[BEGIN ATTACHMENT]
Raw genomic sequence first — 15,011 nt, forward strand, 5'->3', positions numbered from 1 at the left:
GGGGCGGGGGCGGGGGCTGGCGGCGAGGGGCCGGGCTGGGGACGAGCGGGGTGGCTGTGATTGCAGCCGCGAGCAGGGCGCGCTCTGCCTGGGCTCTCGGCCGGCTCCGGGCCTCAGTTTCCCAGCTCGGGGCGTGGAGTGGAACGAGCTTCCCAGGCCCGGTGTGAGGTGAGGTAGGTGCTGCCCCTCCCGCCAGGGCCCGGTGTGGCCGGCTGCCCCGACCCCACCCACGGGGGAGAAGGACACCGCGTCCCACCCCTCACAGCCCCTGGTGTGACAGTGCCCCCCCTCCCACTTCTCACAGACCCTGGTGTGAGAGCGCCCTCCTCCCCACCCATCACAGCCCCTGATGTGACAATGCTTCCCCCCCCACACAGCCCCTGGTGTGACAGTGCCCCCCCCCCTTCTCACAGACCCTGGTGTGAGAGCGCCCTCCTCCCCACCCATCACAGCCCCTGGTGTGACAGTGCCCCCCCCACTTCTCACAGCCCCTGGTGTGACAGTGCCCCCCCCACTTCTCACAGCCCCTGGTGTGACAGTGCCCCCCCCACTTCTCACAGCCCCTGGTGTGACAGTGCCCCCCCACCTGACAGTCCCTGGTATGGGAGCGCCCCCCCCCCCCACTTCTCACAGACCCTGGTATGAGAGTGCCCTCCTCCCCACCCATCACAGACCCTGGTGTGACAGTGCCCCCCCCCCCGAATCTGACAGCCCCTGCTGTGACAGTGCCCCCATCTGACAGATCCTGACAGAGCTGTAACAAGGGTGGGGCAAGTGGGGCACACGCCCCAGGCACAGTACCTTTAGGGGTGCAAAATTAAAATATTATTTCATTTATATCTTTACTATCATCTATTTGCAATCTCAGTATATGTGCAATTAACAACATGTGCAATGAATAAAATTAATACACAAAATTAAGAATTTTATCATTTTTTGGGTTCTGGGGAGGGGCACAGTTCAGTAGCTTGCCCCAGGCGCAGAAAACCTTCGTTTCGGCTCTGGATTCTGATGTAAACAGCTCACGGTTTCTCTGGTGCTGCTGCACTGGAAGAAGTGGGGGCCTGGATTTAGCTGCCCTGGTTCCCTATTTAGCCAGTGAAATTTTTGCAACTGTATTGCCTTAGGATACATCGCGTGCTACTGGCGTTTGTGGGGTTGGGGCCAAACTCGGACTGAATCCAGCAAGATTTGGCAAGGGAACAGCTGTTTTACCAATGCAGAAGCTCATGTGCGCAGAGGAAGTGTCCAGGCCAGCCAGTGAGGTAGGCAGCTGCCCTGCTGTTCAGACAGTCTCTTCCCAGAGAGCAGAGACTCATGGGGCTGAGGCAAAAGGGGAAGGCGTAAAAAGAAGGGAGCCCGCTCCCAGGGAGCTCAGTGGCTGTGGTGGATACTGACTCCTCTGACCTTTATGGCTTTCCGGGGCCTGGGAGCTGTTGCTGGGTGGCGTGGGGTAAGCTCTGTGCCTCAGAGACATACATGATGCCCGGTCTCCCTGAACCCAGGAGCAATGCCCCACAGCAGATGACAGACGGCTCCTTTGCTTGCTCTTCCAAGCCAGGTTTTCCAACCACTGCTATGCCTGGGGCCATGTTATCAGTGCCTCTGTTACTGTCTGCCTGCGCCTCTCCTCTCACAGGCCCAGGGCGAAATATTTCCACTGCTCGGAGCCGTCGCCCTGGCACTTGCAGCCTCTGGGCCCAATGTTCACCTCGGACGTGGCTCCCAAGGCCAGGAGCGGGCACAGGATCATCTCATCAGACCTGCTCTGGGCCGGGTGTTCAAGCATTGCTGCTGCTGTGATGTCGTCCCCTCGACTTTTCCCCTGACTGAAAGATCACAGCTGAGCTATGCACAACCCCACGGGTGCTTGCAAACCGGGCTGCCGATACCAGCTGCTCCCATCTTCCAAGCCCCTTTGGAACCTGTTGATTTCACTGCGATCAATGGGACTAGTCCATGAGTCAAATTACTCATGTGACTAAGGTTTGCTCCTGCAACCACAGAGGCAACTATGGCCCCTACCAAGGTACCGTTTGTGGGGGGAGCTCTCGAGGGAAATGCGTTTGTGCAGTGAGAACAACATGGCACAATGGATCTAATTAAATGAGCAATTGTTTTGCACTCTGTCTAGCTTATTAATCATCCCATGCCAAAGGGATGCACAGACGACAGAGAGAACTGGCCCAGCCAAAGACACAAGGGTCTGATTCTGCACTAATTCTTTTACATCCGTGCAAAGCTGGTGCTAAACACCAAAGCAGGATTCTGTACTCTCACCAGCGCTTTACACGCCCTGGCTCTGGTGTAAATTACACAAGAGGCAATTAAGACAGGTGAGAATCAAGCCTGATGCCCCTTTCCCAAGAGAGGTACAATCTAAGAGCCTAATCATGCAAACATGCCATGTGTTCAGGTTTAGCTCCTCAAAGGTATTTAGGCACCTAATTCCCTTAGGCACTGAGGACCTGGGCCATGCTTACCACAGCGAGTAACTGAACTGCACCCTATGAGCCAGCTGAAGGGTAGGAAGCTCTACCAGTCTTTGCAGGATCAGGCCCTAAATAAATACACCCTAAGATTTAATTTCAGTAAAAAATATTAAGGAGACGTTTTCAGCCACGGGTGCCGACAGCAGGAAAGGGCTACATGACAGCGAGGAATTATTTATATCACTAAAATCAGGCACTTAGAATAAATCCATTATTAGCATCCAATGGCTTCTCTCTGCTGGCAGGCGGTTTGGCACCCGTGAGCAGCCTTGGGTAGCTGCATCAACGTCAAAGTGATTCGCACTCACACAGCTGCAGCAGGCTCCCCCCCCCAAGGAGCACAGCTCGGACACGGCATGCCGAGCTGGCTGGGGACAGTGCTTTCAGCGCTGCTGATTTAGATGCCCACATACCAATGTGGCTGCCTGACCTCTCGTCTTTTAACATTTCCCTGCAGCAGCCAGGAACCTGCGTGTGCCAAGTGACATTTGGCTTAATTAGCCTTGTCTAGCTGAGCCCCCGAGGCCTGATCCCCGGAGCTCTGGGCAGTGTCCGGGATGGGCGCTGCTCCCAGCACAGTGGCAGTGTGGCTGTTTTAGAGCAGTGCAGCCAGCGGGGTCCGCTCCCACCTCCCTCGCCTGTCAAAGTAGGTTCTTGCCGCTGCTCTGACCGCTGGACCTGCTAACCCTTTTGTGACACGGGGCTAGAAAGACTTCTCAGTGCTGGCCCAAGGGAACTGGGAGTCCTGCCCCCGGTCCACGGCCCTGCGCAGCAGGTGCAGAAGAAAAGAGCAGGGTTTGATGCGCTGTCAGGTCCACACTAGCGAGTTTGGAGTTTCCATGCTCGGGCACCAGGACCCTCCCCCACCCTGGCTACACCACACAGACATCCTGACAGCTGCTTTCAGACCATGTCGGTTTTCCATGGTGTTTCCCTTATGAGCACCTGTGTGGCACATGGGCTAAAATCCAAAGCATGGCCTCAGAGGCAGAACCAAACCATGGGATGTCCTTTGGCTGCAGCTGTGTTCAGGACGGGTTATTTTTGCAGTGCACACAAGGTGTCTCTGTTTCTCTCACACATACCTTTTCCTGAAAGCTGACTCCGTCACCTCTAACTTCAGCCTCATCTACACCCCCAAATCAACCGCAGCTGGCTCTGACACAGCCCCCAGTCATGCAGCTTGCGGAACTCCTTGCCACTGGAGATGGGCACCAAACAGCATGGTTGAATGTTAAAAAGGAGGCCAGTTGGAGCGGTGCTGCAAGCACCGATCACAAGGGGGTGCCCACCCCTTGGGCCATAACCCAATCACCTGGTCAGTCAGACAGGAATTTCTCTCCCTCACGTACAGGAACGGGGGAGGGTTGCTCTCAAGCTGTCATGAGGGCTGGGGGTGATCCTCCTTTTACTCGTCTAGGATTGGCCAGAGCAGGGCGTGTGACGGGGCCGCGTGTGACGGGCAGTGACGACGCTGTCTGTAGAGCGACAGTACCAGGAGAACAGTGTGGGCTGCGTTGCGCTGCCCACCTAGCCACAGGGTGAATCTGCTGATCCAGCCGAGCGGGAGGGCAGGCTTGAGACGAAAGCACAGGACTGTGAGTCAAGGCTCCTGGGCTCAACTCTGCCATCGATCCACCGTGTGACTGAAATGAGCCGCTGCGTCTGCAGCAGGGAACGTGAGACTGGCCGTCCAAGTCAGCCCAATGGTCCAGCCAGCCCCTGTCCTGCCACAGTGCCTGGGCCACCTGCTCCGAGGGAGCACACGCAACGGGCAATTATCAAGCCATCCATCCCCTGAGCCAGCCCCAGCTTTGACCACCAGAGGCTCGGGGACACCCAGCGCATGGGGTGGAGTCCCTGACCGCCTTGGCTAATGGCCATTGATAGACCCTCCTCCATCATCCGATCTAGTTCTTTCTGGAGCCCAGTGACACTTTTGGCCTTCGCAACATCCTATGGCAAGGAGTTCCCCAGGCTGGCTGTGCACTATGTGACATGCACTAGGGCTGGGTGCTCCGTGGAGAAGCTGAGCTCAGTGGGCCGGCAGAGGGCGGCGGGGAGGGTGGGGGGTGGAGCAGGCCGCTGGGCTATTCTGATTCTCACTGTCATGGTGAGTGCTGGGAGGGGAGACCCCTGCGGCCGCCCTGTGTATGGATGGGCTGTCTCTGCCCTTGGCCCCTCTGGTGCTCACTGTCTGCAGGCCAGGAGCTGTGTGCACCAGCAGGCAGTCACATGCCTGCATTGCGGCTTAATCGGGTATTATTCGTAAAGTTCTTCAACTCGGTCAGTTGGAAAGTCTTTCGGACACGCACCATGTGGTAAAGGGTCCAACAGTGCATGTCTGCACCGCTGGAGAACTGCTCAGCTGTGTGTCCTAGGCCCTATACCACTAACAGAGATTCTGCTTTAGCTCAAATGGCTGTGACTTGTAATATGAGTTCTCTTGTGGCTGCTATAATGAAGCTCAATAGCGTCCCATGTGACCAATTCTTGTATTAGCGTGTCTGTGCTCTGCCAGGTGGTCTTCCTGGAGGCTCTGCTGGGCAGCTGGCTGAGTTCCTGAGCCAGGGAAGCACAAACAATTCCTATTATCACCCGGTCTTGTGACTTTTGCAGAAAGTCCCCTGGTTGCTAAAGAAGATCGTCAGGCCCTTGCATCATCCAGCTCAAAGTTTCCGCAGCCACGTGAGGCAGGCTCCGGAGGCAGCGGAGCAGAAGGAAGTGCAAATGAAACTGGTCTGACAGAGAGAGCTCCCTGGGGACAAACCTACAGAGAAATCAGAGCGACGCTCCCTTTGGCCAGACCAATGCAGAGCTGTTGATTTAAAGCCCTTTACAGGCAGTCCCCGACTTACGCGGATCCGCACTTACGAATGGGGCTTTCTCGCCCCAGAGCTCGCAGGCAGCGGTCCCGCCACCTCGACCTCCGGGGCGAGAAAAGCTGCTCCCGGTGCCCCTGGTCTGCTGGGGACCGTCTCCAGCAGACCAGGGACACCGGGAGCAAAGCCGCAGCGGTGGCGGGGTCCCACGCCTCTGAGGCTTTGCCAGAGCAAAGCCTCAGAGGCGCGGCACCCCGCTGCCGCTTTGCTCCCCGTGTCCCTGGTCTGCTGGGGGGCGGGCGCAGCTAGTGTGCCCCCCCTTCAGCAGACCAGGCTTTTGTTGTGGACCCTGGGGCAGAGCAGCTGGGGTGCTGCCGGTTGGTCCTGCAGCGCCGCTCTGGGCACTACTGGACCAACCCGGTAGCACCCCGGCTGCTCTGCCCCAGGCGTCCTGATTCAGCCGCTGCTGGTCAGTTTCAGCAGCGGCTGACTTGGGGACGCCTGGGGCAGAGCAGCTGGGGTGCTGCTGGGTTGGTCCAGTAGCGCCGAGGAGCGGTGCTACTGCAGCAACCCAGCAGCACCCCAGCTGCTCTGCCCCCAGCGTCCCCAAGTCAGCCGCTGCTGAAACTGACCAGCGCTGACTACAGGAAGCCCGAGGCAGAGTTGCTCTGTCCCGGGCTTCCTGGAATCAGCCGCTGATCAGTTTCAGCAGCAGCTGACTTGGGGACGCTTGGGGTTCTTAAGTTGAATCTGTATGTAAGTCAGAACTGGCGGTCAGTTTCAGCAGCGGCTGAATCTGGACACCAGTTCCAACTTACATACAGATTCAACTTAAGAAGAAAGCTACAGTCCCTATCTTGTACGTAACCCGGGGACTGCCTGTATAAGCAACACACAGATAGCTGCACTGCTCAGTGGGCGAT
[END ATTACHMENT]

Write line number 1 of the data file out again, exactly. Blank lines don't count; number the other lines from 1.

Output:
Raw genomic sequence first — 15,011 nt, forward strand, 5'->3', positions numbered from 1 at the left: